Cocoa Powder, More Lutein & Other Member Requests

In browsing orders and member notes, I follow trends. Eight years after we started up, our average order size has increased, but our members are still a very thrifty group, many on fixed incomes. The last ten orders had totals of: $33.63, $67.17, $32.24, $46.28, $83.05, $64.49, $77.38, $114.46, $31.18, $215.54 and $184.97. You get the general theme.

Sure, we receive 4-figure sales, mostly from health care practitioners and clinics, who are Co-op affiliates. However, our bread and butter orders are far more modest. For example, that $67.17 order had 15 items and saved our Spokane, Washington member $14.30 (normal cost would have been $81.47 without the 20% off anniversary coupon).

At $3.97, our Oil of Oregano has been a consistently good seller since we introduced it, and, no surprise, winter cold season drives interest in this product. At $4.95, our Milk Thistle is another in-demand botanical. One of my absolute favorite Co-op products, with nary a health claim to its name, and one of our members least favorite items, is our Cell Nutritionals Blender Bottle. I use these blender bottles most mornings (love how easy they are to clean). Alas, these bottles sit like ugly ducklings on our shelves, waiting for members to "get" them (and invite them into their true place of belonging -- in kitchens around the world!). :-)

Our new stevia drops and Grenada Dark Chocolate are moving well. In fact, at the beginning of the sale, we ran out of our Grenada Dark Chocolate bars (again!).  Now, our final winter stock is on the way, as temperatures will soon be rising and create possibilities for melting these fabulous dark chocolate bars.

One member wrote in to ask for a 100% cocoa powder to keep in stock all year long. Hey, this is someone speaking my language. I just splurged on Valrhona cocoa powder, so this idea gets my vote! By the way, the Valrhona powder I recently bought is "dutched," which makes it less acidic and more mild than "natural" cocoa, despite its richer, darker color.

"Natural" cocoa, although lighter in color, tastes richer and is also chock full of health-promoting flavanol antioxidants. Dutched cocoa, in contrast, retains only 10-40% of the flavanol antioxidants found in natural cocoa. We'll investigate pricing for a natural cocoa powder product, probably using the same source we use in our Rich Chocolate flavor of Constant Health. Stay tuned for an update.

Meanwhile, brisk sales of our Eye Protection have triggered a "reorder" alert on this perennial member favorite. We have had many requests to carry a higher amount of lutein in our Eye Protection formula, so we are pricing the formula out with 20mg lutein, which is more than three times the current 6mg of lutein. Stay tuned for updates on this one too. 

Finally, we ran out of CoQ-10 150mg and had a slew of requests to honor the anniversary sale pricing when new stock arrives.  Fair enough, we will be offering a 20% off coupon to anyone subscribing to our newsletter once we are back in stock.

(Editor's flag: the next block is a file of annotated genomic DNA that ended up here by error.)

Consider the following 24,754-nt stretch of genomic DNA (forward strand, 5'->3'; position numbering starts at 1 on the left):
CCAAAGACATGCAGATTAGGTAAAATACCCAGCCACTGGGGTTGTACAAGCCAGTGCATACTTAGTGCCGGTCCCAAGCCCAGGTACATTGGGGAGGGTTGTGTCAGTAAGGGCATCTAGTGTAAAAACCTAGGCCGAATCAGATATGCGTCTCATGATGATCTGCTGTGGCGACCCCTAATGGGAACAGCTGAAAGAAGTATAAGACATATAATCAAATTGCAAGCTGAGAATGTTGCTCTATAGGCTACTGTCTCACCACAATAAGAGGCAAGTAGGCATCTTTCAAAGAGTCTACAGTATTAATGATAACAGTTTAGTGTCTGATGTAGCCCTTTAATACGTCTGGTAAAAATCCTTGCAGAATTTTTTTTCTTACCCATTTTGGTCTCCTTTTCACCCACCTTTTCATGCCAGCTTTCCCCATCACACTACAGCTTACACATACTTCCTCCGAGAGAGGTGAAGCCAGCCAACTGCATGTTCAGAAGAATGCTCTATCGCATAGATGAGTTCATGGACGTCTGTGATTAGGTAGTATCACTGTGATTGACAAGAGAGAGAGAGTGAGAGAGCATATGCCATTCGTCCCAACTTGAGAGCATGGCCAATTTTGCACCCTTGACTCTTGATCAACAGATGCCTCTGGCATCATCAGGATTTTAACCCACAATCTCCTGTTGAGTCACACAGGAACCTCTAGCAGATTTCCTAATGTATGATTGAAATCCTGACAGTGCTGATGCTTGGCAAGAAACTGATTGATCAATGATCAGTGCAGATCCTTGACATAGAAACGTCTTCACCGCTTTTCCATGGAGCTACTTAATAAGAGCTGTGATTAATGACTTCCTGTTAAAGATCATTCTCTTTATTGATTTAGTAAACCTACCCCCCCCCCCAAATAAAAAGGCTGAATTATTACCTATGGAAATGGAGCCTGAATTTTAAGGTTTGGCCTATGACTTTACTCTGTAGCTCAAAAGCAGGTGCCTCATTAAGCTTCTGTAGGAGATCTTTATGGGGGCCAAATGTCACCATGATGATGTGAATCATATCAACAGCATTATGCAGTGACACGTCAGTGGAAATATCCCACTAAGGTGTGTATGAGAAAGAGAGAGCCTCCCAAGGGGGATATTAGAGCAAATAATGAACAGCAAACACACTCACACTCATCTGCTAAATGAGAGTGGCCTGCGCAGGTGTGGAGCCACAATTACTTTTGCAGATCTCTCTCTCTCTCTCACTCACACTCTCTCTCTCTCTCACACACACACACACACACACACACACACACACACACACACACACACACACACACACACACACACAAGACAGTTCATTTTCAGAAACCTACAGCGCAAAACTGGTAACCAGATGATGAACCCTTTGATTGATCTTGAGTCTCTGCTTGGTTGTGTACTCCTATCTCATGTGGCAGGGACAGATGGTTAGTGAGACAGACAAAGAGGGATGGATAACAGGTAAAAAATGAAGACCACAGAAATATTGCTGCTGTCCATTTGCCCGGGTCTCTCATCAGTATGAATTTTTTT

That's the latest news from anniversary sale central! Thanks again to all who support us!!!

Tuesday, February 23, 2010

CoQ-10: The Ubiquinol vs Ubiquinone Debate

I remember when coenzyme Q-10(CoQ-10) raw material prices were sky high. I remember rejecting a huge of order of CoQ-10 because a supplier we inherited (when we bought the company) cheated on the amounts.

I remember when CoQ-10 became scarce after a big research study touting the benefits of CoQ-10 suddenly got mainstream attention. I remember scrambling to get CoQ-10 in stock during that time.

Notable was how dramatically the price for CoQ-10 raw material dropped after the patents expired and global competition kicked in. Since we serve many fixed income seniors (as well as some rather well-to-do value shoppers), the price drops were beyond welcome. They enabled customers to take higher doses of CoQ-10 that in-the-know doctors were starting to recommend for heart health.

Fast forward to 2009-2010. The big buzz is whether to take CoQ-10 in the ubiquinone form (the form studied for over three decades and also the less expensive raw material) or the ubiquinol form (the new patented form of CoQ-10, purportedly better at boosting serum levels of CoQ-10).

The promise with the new ubiquinol is that you can take smaller doses and get the same results as with higher doses of ubiquinone. Yes, there have been studies on rats that show ubiquinol to be superior to ubiquinone in boosting CoQ-10 for healthy cellular function and energy production.

Trouble is that no human studies have been done on ubiquinol yet; thus, the actual dosing is still up for debate.

The marketing campaigns claim that the ubiquinol form of CoQ-10 is more hydrophilic (more water soluble) than ubiquinone (but that's not saying much, as the form is still fundamentally fat soluble and it is debatable whether the ubiquinol claims are fact or fiction (see "Coenzyme Q-10 Facts or Fabrications" by Dr. William Judy.